The article originally identified the bomber as a Sukhoi T-4, an aircraft that did not fly until 1972. The mistake was obvious to me from the picture, which has not (as of today) been replaced. That is not a bomber from the early 1950’s. The bomb was dropped from a Tupolev Tu-4, the Soviet copy of of the U.S. B-29 bomber, which was used in the bombing of Hiroshima and Nagasaki.
Of course, they will be officially denied by the Kremlin.
I posted about this before.
I can remember when Brezhnev and Ustinov were names known to everybody. However, younger readers may not recognize them, so I included the Wikipedia links. In the grand scheme of human history, they deserve to fall into obscurity.
The total proposed NASA budget for Fiscal Year 2014 (which starts Oct. 1, 2013) is $17.7 billion. This is $55 million lower than 2012, and $170 lower than 2013. That’s a drop of roughly only 1 percent, which these days can be considered holding steady.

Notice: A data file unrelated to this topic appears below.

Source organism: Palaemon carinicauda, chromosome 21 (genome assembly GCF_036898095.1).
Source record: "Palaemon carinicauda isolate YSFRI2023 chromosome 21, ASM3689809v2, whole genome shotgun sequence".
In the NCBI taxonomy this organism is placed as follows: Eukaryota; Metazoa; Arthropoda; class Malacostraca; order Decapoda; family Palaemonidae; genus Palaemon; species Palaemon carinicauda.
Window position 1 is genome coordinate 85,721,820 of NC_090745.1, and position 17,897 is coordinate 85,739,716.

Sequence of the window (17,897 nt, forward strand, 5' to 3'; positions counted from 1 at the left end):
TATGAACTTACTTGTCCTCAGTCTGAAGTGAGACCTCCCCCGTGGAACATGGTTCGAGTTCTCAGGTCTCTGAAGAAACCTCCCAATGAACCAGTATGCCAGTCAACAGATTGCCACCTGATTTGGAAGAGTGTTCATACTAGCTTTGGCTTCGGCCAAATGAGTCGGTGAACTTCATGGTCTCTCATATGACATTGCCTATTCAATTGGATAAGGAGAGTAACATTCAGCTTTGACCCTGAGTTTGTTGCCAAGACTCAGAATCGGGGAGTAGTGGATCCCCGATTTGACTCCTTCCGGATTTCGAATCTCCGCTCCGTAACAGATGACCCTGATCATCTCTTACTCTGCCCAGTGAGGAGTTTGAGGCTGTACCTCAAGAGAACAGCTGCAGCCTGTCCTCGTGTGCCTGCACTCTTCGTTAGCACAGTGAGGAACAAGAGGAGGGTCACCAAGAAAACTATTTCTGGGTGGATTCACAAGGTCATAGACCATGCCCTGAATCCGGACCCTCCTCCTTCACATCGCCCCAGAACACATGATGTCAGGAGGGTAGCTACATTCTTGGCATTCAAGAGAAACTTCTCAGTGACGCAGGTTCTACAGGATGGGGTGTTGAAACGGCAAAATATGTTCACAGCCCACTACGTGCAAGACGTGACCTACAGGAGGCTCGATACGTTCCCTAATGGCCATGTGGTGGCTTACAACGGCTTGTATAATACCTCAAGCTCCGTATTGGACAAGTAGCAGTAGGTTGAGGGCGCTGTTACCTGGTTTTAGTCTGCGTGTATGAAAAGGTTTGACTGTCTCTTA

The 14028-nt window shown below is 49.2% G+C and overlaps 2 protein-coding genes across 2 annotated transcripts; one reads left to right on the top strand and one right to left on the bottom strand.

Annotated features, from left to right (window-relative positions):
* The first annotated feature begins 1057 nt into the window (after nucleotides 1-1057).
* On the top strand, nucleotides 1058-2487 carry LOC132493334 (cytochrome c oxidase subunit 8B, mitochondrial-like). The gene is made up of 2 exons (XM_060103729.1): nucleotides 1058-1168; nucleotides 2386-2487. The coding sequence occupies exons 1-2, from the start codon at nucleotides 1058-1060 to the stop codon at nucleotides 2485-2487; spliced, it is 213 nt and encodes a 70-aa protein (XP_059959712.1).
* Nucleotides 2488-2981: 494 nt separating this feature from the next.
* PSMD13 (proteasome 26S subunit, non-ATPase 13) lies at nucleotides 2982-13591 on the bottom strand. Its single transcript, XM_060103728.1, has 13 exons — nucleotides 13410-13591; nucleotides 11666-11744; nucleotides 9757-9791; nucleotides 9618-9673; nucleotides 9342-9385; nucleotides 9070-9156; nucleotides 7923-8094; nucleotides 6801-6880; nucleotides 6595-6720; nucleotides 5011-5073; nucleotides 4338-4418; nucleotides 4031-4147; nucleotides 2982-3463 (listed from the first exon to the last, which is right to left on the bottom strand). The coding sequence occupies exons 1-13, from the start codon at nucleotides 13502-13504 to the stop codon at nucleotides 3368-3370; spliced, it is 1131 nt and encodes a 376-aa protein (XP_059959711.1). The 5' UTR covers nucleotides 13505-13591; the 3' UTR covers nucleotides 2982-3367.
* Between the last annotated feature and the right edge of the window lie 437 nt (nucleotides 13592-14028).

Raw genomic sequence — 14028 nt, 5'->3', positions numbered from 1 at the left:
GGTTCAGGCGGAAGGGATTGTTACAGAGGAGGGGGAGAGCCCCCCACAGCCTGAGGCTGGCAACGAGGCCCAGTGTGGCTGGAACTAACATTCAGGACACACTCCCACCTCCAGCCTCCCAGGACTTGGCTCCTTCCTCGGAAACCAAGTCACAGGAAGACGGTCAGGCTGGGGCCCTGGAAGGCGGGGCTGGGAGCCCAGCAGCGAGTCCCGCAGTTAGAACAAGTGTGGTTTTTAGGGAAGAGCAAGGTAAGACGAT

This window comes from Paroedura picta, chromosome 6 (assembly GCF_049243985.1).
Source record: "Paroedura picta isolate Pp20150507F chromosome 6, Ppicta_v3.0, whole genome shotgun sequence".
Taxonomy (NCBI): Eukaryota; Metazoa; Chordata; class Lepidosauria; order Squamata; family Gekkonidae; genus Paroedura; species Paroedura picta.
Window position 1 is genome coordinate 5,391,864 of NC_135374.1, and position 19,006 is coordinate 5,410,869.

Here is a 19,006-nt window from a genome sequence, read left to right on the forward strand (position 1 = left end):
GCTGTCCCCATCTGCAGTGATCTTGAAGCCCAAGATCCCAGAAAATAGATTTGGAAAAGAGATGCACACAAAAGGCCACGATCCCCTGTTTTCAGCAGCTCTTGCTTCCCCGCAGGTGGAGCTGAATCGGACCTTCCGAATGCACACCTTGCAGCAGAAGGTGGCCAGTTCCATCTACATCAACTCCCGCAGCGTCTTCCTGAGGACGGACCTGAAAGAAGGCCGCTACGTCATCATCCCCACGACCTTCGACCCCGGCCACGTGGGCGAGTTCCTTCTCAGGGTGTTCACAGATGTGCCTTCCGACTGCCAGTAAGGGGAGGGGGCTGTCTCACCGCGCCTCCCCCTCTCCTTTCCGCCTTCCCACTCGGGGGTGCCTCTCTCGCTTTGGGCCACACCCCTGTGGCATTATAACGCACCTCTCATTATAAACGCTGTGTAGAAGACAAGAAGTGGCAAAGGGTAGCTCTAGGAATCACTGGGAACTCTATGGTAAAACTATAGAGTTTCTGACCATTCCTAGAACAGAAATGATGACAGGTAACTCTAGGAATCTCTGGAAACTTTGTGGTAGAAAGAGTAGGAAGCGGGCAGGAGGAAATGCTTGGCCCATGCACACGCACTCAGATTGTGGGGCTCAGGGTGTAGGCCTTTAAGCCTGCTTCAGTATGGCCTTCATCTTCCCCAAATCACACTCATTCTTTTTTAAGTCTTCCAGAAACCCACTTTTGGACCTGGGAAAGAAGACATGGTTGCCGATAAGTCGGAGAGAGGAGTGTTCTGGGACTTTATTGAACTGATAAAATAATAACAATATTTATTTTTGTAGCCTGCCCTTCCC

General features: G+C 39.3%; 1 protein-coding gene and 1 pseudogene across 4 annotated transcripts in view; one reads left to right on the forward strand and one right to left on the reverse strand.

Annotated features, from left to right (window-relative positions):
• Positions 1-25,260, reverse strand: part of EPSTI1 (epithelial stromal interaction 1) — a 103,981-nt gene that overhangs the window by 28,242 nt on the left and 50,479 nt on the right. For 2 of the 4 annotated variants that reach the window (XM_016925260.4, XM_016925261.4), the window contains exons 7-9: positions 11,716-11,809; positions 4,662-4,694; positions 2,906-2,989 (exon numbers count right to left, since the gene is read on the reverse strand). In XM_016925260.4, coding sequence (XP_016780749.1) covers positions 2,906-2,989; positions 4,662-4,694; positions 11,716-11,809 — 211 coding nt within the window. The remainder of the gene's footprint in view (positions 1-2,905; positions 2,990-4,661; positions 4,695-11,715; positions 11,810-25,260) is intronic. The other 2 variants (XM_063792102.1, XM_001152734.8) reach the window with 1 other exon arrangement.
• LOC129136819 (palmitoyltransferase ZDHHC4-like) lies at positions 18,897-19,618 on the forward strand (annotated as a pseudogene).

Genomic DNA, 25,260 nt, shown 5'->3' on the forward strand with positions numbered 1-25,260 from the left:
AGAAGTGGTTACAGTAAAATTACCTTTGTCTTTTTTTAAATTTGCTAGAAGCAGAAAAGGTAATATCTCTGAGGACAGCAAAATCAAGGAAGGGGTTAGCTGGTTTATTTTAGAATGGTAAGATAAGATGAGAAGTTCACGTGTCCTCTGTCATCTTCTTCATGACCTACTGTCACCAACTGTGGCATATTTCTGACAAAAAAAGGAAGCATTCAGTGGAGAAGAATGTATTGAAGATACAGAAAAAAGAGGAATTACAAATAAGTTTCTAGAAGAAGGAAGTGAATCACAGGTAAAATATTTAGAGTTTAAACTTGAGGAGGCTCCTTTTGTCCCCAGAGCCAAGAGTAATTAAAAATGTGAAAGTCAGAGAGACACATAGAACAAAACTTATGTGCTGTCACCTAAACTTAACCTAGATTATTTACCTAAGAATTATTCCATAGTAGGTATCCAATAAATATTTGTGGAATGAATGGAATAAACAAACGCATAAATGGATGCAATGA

While many improvements have been made to the Soyuz rockets and spacecraft since the first launch in 1966, the bottom line is that the Soyuz have become the world’s most used launch vehicles due to their consistent performance and relatively low cost.
“This is a safe and reliable and proven way to leave the Earth, and each successive Soyuz is different; each one has small changes. The role of the astronaut is to learn those small changes… and learn to apply them.”
– Canadian astronaut Chris Hadfield
UFO widely seen in Middle East skies, linked to Russian missile test has an update from James Oberg, explaining that the spiral does not indicate a failed launch, but is a deliberate feature needed for the trajectory the Russians wanted.
From Stalingrad’s Madonna.